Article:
Toronto used a funky bench lineup for the second half of the third quarter, putting Gasol alongside a bunch of defense-first players and Matt Thomas. The lineup had trouble scoring, but they did a great job forcing misses from Houston. However, the offense was so bad that Houston slowly clawed its way back into the game. Thomas hit a floater out of the pick-and-roll with Gasol, but otherwise there were almost no productive shots to be had. Any lineup that needs the Thomas-Gasol two-man game to be its primary option is probably not going to score well. It’s preseason, though, and it’s not a bad thing to see how certain lineups look. Guys like Rondae Hollis-Jefferson and Stanley Johnson were given opportunities to create, or take higher-usage offensive roles, but they didn’t show much with the chance. That’s valuable info; this game indicates that Hollis-Jefferson is best used alongside high-usage creators like Kyle Lowry or Siakam. Meanwhile, Houston tied the game at 90-90 heading into the fourth quarter.
To start the fourth, the Raptors used Dewan Hernandez and Terence Davis in place of Marc Gasol and Pat McCaw, and the lineup looked a little better. Davis offered more handling and playmaking, and that alone got the Raptors slightly better looks. Plus, the Raptors were going up against a weaker defensive lineup on the floor for Houston. Isaiah Taylor and Chris Boucher also joined Davis, Hernandez, and and Malcolm Miller midway through the fourth quarter, but the team continued to struggle for the early section of the fourth. Toronto wasn’t able to win the deep bench vs. deep bench minutes, as they did in the first game against Houston, but Hernandez especially acquitted himself well.
There were some memorable moments as Toronto’s deep bench closed the game. Davis was so locked into the developing play on the right side of the floor that he missed Malcolm Miller unguarded on the other wing, clapping zealously for the ball. Eventually, Davis saw him, and Miller nailed the shot. Hernandez had a great dish on the short roll to a cutting Chris Boucher; Hernandez clearly has skills at the center spot, and it’s obvious why the Raptors were so high on him. He has room to grow into an all-around game, even if he doesn’t contribute much at the NBA level this season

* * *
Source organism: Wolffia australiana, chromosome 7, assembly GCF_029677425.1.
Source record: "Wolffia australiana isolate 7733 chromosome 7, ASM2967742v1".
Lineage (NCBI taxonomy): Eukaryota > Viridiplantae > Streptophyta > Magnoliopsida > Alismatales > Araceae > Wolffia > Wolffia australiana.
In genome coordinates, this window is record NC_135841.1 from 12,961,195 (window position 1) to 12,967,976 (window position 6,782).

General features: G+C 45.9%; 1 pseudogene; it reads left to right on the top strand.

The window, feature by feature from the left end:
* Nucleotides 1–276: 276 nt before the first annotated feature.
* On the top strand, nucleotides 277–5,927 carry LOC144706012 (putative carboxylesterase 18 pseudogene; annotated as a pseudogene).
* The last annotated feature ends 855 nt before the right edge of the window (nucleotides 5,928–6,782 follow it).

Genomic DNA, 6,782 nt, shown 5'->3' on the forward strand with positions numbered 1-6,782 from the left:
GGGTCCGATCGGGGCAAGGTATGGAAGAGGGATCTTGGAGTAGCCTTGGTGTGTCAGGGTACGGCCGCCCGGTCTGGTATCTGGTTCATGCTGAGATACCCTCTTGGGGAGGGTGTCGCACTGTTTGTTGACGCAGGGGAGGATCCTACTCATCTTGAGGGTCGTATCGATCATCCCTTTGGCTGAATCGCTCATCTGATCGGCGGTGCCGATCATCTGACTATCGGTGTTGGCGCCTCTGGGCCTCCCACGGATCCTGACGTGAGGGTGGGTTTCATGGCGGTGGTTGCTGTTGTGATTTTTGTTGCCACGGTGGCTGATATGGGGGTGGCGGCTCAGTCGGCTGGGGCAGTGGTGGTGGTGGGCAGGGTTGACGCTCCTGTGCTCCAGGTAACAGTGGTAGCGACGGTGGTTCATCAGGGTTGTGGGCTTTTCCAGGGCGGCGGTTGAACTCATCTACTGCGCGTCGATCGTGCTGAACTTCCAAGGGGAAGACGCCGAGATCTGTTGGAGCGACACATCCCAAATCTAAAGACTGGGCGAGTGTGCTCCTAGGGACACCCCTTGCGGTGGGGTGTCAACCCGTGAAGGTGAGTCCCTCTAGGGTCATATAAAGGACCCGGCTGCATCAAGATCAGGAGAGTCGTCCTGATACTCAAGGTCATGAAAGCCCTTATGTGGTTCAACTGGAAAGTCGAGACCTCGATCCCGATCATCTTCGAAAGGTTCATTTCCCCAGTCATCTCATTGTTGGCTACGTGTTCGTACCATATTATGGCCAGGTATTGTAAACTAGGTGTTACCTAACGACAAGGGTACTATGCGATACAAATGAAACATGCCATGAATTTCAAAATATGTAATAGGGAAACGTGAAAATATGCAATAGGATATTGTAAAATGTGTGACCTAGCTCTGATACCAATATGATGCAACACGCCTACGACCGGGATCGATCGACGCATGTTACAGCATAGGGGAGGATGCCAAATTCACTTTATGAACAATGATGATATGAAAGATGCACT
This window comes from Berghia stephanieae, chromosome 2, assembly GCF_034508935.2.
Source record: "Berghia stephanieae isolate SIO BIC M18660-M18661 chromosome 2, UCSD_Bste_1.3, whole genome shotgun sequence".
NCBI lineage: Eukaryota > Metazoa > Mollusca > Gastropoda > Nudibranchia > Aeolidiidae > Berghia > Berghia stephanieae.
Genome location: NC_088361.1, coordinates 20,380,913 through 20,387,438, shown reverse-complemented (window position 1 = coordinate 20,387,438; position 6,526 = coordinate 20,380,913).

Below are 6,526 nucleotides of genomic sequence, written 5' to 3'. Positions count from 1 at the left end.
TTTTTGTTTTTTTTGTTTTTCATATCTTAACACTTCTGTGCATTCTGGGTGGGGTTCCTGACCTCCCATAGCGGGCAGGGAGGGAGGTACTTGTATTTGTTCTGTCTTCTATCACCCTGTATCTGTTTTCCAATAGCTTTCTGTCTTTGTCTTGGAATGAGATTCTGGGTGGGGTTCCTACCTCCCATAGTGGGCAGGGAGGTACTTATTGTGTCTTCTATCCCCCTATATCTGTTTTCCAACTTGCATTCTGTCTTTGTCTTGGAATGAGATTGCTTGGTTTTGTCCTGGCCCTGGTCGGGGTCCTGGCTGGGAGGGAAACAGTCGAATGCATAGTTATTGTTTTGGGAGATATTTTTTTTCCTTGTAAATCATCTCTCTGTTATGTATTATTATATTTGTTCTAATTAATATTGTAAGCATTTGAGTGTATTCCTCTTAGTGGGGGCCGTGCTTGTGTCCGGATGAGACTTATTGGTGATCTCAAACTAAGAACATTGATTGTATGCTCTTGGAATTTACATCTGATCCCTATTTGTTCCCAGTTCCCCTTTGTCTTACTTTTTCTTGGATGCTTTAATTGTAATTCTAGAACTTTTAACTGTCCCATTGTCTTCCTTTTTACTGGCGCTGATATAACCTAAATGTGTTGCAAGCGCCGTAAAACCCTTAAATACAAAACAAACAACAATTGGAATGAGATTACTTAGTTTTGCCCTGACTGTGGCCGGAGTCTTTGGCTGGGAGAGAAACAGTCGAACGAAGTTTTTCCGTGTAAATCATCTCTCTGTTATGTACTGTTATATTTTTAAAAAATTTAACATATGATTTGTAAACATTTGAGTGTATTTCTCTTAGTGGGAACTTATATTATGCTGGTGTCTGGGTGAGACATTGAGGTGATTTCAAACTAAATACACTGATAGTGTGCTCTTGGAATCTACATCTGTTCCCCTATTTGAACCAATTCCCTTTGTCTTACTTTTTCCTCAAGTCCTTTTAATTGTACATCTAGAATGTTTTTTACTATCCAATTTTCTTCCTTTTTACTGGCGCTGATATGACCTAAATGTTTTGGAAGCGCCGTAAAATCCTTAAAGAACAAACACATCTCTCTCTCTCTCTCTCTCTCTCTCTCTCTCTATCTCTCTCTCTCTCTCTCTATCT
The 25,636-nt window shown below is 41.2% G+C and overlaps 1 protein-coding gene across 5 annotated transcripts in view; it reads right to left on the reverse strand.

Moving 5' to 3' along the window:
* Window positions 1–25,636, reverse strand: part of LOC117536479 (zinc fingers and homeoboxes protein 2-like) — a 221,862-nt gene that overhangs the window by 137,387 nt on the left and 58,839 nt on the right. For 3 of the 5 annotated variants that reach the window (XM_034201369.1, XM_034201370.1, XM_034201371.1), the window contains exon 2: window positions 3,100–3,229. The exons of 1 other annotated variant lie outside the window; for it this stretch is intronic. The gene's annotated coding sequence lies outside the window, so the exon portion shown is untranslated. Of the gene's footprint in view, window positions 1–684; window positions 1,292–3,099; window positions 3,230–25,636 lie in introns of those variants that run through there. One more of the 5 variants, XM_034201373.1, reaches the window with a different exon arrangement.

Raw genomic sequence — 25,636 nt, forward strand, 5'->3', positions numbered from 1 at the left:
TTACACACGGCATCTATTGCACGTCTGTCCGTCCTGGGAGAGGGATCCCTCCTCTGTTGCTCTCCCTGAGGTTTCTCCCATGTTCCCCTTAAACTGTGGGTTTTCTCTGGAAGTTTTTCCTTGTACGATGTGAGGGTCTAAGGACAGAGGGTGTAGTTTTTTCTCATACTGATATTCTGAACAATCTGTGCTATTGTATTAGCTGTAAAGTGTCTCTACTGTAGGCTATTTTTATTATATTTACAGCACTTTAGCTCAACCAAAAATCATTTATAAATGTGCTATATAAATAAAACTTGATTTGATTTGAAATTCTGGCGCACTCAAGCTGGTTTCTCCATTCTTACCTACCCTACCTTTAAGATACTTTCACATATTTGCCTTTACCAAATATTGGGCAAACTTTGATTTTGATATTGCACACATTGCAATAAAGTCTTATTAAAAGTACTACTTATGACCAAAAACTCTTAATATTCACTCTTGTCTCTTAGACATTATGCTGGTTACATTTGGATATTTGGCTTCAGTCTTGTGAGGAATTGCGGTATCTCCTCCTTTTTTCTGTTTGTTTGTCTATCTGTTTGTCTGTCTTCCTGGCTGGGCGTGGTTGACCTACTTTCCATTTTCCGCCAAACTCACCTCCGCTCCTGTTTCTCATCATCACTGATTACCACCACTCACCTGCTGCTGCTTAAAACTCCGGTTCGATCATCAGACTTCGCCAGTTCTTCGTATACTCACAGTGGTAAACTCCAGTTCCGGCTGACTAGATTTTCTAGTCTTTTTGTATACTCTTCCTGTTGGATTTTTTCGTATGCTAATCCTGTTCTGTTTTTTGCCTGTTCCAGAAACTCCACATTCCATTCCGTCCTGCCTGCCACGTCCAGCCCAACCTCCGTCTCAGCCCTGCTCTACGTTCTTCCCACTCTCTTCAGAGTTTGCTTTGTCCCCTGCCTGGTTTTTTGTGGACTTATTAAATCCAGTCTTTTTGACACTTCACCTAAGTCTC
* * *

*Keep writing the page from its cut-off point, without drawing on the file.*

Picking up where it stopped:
Young guns connect pic.twitter.com/6YVqLTacMo
— Toronto Raptors (@Raptors) October 10, 2019
All in all, some problems, as can be expected in preseason, but there’s plenty about which to be excited. That’s normal for preseason; it’s not about the result, but instead about what you see. The Raptors saw plenty of good, with a long stretch of bad, but that was really by choice. Players were given lots of opportunities they wouldn’t otherwise get, and most importantly, almost all the players in the rotation played well. This loss is nothing to fret. The defense rounded into slightly better form, VanVleet made some strides, Powell’s shot is looking good, and that’s really the most important stuff.